During the 1930s, she became more tractable, even serene. She had a way with animals and was often followed by cats and dogs. She could approach and feed wild roe deer and took a special interest in snakes.[13] Werfel—who had married her mother in 1929 and no longer needed to be called by the euphemism “Onkel”—being well-versed in comparative religion, did not fail to notice the Potnia Theron-like associations as well as the attributes of a Christian saint such as St. Francis of Assisi. Manon, who had been baptized a Protestant, converted to Catholicism in 1932 and came under the influence of her mother’s admirer, Fr. Johannes Hollnsteiner.[14] It was during this time that Elias Canetti saw her and, like the composer Ernst Krenek and others in Alma’s circle, wrote about his impressions of Manon in his memoirs. Canetti suggests Alma looked upon Manon as just another trophy, on par with her three husbands and many possessions:

Hardly a moment later a gazelle came tripping into the room, a light-footed, brown-haired creature disguised as a young girl, untouched by the splendor into which she had been summoned, younger in her innocence than her probable sixteen years. She radiated timidity even more than beauty, an angelic gazelle, not from the ark but from heaven. I jumped up, thinking to bar her entrance into this alcove of vice or at least to cut off her view of the poisoner on the wall, but Lucrezia, who never stopped playing her part, had irrepressibly taken the floor:

“Beautiful, isn’t she? This is my daughter Manon. By Gropius. In a class by herself. You don’t mind my saying so, do you, Annerl [diminutive for Anna Mahler]? What’s wrong with having a beautiful sister? Like father, like daughter. Did you ever see Gropius? A big handsome man. The true Aryan type. The only man who was racially suited to me. All the others who fell in love with me were little Jews. Like Mahler. The fact is, I go for both kinds. You can run along now, pussycat. Wait, go and see if Franzl [diminutive for Franz Werfel] is writing poetry. If he is, don’t bother him. If he isn’t, tell him I want him.”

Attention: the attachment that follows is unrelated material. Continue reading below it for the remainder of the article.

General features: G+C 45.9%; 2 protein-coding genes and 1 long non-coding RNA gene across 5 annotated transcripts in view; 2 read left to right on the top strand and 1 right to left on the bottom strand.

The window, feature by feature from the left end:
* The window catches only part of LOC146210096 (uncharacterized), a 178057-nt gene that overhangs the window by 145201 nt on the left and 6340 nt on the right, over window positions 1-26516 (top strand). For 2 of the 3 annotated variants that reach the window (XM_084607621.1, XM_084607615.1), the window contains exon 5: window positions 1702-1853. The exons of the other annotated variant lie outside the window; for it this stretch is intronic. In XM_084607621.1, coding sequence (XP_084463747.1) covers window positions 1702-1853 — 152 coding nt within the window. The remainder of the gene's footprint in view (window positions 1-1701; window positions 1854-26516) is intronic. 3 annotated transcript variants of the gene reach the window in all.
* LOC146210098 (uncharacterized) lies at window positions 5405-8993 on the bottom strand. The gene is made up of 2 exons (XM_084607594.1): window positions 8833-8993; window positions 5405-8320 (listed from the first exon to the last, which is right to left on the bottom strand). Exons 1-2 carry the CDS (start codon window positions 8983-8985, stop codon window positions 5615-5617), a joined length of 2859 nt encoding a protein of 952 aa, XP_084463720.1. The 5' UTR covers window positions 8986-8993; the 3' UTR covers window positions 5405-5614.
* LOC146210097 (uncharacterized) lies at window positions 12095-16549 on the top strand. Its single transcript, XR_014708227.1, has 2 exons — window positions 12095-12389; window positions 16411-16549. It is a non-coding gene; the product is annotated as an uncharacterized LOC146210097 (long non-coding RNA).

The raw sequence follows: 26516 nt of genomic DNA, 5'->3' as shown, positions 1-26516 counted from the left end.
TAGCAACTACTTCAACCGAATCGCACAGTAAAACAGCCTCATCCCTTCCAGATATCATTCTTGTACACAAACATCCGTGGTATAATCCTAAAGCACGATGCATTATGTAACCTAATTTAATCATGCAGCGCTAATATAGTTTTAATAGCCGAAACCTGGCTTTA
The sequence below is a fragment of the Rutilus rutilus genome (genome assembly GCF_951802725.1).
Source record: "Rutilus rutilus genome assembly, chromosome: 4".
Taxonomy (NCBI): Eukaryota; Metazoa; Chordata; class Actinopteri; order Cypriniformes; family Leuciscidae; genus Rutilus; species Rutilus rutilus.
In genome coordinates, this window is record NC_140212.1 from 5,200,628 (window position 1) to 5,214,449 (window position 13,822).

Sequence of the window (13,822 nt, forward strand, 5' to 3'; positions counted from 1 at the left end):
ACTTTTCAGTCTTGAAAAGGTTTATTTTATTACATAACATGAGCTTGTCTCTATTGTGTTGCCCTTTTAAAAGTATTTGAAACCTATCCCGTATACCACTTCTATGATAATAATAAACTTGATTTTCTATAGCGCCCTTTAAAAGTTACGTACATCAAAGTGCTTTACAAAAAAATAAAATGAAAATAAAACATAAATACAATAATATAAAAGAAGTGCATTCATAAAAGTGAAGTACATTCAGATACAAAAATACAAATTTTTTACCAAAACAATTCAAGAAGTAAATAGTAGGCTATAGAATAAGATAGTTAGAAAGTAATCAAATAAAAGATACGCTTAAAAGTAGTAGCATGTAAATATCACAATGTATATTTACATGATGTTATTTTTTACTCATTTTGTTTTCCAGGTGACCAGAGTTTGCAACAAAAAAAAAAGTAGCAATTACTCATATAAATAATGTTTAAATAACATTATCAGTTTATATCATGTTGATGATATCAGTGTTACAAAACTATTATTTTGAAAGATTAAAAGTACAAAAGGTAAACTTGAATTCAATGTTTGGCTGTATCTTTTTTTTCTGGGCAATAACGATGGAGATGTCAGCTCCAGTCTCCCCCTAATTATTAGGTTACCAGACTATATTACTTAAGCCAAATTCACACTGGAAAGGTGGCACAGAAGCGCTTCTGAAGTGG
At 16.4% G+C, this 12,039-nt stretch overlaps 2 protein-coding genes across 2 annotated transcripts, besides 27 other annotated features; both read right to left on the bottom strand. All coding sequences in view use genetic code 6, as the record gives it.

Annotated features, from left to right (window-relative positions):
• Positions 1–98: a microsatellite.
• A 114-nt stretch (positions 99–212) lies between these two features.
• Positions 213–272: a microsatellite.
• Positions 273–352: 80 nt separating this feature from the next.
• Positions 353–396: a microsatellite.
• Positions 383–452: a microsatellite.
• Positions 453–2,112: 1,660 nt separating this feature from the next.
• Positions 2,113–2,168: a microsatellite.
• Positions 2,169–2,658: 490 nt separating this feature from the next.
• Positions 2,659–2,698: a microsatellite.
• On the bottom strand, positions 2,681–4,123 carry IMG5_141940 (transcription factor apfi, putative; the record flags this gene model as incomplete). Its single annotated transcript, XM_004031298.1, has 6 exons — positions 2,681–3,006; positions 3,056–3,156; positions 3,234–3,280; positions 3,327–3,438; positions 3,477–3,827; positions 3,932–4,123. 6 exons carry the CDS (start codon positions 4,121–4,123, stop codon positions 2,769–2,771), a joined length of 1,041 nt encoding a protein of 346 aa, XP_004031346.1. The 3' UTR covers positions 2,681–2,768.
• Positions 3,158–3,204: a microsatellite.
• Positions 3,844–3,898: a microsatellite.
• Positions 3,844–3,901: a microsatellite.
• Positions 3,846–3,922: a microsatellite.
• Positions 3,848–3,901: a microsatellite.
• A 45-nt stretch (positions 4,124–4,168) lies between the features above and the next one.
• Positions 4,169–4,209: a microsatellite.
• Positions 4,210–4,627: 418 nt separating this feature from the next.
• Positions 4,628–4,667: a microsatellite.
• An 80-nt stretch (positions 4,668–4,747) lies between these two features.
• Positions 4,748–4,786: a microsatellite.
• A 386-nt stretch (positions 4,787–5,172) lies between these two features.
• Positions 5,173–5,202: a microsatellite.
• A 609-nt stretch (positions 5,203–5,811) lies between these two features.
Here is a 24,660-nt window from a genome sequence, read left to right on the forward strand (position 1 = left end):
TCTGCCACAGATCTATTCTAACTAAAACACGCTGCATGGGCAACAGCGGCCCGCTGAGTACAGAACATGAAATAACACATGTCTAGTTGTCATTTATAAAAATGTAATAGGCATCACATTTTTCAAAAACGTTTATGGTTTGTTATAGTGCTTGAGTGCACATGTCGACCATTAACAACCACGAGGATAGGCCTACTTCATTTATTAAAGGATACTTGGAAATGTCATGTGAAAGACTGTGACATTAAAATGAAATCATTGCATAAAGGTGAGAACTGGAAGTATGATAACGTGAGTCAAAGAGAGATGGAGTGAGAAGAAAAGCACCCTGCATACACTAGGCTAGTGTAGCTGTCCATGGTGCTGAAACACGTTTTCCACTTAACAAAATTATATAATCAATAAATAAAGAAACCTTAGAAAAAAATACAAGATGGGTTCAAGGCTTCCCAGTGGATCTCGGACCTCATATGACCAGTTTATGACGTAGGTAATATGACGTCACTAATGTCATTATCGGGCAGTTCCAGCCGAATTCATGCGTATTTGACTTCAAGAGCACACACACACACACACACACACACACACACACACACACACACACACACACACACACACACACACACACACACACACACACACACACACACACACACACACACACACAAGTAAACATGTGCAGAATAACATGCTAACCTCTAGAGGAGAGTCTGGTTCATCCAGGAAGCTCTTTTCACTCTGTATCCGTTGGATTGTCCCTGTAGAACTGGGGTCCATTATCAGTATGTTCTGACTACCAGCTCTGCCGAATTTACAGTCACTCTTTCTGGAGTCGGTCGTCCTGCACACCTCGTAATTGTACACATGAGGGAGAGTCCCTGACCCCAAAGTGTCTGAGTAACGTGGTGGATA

With this commission Manon, the third trophy, slipped out of the room, as untouched as she had come; her errand didn’t seem to trouble her. I was greatly relieved at the thought that nothing could touch her, that she would always remain as she was and never become like her mother, the poisoner on the wall, the glassy, blubbery old woman on the sofa.[15]

The teenage Manon was used by her aging mother to attract the kind of sensual male attention that she had readily enjoyed for herself in her youth.[16] However, now she found that joy vicariously in matching her daughter up with an older man, the Austrofascist politician Anton Rintelen who would later be arrested for his role in the failed Nazi July Putsch of 1935.[17]

Manon had never let go of her desire to act. She had even written the famous Burgtheater actor Raoul Aslan a letter and a poem in which she expressed her desire to one day perform on the same stage.[18] With her dark long hair and beauty, she so impressed the theater director Max Reinhardt, that he offered the part of First Angel in a revival of his and Hugo von Hofmannsthal’s adaptation of Calderón's The Great Theater of the World for the Salzburg Festival of 1934.[19] Werfel, however, did not think Manon had the training for such an important role, having only performed in a few theater productions that he had directed himself to entertain her mother and their friends on the long back porch of Haus Mahler in Breitenstein (a porch designed by her father in 1916).[20] So, as her stepfather, Werfel refused to allow Manon the opportunity.[21]